5 Lessons Entrepreneurs Can Learn from Peloton
by Amber Mac on January 23, 2019
The peloton in a road bicycle race refers to the main group of riders. Peloton the company is a group of businesses that make up a single media and fitness company. Specifically, it’s a stationary equipment manufacturer, an upscale bricks and mortar gym, athletic apparel, and a fitness production studio with a subscription model that – much like the cyclist at the head of the pack – is spinning circles around traditional work-out alternatives.
Big things have small beginnings and this adage couldn’t be more true for Peloton. Borne from an idea to make spinning classes accessible to even the busiest patron, founder John Foley set up shop – the entirety of the outfit – in a single office space in Manhattan. Early days of the company included a 10 x 10 workout space in the center of the office where instructors were filmed teaching their classes. This meant that employees at their desks were operating alongside the makeshift workout studio, which included pumping music and enthusiastic shouting. Today, Peloton has upgraded its production studio to a full cycling space in Chelsea, Manhattan, where thousands of classes are recorded and streamed live each year. Additional bricks and mortar storefronts are spreading into Canada and the UK in 2019, and the business itself has grown to include athletic apparel and an app for even more access to on-demand classes.
Peloton has effectively leveraged the power of the influencer by employing the cycling and fitness elite, many of whom have a well established and enthusiastic follower base online. Their staff roster includes world-renowned road racers such as Vande Velde and George Hincapie as guest instructors and full-time instructors such as Robin Arzon and Jenn Sherman who each have thousands of devoted fans motivated to tune into their latest live and on-demand workout routines.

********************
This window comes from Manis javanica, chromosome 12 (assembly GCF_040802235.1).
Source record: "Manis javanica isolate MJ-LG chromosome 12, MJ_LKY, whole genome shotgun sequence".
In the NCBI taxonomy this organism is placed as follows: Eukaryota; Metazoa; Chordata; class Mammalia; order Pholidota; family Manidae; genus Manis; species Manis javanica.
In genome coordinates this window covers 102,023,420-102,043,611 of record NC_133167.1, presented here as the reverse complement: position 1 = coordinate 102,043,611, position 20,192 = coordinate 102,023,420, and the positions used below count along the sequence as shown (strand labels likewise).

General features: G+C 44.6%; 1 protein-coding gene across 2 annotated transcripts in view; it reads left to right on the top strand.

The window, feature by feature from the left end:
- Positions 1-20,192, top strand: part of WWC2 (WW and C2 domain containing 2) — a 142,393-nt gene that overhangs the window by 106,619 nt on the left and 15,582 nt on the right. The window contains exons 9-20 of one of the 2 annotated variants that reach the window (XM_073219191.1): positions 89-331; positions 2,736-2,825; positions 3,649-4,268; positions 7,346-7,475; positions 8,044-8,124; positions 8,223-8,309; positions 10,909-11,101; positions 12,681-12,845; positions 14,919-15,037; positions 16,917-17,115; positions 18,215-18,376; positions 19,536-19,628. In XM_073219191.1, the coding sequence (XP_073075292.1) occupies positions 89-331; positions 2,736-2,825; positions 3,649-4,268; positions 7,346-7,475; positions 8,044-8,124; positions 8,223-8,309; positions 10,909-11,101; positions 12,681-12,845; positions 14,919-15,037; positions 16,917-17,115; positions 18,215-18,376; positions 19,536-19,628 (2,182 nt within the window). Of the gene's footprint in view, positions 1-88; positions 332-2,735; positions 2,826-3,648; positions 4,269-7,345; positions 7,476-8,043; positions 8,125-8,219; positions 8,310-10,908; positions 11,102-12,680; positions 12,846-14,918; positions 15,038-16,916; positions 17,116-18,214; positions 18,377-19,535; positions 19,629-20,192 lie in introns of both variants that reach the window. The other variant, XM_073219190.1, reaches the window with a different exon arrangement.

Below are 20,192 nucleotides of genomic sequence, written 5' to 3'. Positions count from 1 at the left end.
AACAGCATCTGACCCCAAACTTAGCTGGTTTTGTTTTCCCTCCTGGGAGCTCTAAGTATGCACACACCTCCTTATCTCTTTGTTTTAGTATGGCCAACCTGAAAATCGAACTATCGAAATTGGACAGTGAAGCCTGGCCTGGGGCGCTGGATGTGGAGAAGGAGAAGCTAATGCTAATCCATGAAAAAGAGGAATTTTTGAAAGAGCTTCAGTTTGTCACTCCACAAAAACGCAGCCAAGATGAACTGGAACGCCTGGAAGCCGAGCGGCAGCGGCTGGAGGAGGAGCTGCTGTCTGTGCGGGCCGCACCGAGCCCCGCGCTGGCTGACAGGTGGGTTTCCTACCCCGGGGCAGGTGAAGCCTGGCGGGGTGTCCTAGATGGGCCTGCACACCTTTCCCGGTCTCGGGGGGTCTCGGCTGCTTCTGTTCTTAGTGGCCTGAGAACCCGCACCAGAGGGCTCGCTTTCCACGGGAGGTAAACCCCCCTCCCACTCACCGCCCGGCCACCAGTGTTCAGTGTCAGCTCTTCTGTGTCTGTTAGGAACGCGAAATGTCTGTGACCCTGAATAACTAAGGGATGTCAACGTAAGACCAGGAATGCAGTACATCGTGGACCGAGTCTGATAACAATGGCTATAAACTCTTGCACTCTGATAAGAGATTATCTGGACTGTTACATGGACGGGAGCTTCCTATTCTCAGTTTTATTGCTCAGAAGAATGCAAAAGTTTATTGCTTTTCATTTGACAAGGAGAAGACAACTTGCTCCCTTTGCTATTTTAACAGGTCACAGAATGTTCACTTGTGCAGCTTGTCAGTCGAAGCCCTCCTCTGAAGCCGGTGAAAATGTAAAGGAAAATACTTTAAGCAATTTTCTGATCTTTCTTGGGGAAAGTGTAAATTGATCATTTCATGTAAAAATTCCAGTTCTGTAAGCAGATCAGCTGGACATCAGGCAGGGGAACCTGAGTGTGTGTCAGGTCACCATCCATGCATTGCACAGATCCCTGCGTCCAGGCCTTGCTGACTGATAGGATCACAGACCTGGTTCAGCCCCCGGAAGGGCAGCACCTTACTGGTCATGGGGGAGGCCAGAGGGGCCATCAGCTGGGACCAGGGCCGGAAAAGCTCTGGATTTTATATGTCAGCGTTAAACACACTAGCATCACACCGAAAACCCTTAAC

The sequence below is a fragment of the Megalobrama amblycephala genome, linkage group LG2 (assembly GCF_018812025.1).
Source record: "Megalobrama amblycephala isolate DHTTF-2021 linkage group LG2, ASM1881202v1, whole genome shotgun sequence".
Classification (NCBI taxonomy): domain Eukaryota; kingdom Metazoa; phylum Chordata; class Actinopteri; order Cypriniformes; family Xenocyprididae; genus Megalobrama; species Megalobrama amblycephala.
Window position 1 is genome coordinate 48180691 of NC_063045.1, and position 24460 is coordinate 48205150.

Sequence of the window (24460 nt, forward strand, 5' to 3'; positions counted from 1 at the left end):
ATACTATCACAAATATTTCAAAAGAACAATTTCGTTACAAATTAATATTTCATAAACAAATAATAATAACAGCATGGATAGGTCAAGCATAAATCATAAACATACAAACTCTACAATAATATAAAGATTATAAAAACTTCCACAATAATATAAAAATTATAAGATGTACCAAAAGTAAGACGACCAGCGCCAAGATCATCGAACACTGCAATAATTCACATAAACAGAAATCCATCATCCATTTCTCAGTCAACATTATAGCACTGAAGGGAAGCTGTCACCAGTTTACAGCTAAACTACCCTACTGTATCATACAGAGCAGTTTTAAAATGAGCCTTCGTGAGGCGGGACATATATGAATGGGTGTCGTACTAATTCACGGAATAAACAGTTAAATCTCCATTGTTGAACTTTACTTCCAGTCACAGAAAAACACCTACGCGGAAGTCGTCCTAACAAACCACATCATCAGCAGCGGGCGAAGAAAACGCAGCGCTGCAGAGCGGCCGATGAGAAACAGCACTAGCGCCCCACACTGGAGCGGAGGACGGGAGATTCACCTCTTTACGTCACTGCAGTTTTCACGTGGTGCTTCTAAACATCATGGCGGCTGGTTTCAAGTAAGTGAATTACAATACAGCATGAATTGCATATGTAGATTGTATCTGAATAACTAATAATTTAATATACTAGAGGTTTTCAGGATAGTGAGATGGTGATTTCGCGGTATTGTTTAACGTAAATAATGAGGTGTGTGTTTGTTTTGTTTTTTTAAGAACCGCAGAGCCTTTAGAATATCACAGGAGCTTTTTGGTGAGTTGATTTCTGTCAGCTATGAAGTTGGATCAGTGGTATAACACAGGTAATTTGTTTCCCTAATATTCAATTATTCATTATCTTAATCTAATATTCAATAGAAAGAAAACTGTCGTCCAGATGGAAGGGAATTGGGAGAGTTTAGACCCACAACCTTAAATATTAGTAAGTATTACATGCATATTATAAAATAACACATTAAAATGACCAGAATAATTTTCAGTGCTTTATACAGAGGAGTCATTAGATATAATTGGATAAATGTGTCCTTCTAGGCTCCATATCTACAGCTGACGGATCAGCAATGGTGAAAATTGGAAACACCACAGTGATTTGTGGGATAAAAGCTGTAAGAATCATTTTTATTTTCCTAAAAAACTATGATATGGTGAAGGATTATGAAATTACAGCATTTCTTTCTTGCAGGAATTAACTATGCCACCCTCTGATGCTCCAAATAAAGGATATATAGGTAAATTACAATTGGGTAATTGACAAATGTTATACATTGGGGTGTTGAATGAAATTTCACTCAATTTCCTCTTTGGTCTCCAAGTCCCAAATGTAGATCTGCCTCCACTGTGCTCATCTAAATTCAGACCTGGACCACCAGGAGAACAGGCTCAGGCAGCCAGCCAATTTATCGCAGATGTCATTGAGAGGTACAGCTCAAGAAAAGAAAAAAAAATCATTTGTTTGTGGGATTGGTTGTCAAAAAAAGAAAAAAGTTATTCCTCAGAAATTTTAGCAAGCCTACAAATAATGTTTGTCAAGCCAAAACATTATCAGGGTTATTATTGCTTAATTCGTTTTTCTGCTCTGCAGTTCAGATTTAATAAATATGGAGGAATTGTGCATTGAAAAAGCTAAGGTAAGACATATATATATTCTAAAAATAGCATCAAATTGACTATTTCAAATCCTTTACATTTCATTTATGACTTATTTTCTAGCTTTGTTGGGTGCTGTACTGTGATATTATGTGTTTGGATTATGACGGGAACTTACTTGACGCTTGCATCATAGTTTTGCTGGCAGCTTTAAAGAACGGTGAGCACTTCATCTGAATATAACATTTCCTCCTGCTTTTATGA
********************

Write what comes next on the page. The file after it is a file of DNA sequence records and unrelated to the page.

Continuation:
When the first Peloton bikes made their way into the consumer’s home, they did so by way of a third party. Being delivered and set-up by service workers who were not employed by Peloton meant that they were unable to provide a quality of service befitting of an elite fitness provider. Quickly remedying the situation, Peloton now ensures that delivery of their equipment is done by in-house professionals who are help set-up and answer questions so that the user can begin their Peloton journey with the knowledge they need to get started.
The dread of working out can be alleviated with a few basic moves towards comfort: appropriate clothing, good beats, and a class schedule that aligns with your availability and motivation to exercise. Modern comfort is as much about convenience as it is anything else. By providing a service accessible through streaming, Peloton has eliminated the inconvenience of travel and scheduling, and provides thousands of hours of content to the user who can remain comfortably at home.
While nearly every Peloton bike owner pairs their machine with the accompanying subscription to Peloton Digital – a streaming service of workouts – those who are curious to sample the experience without the Peloton hardware can do so for a reasonable $19.49 per month, and receive access to more than 10,000 on-demand classes for cycling, running, bootcamp, stretching, strength, cardio, and yoga. It’s an additional income stream that can effortlessly convert these samplers to buyers. For customers who have invested in the stationary bike, or the new treadmill, Tread, it’s easy to see why the package is often referred to as the Netflix of exercise: the $39 USD / $49 CAD monthly subscription provides unlimited access to content.
Amber Mac is sitting down with Peloton President William Lynch Wednesday, January 30th in Toronto. Get tickets here: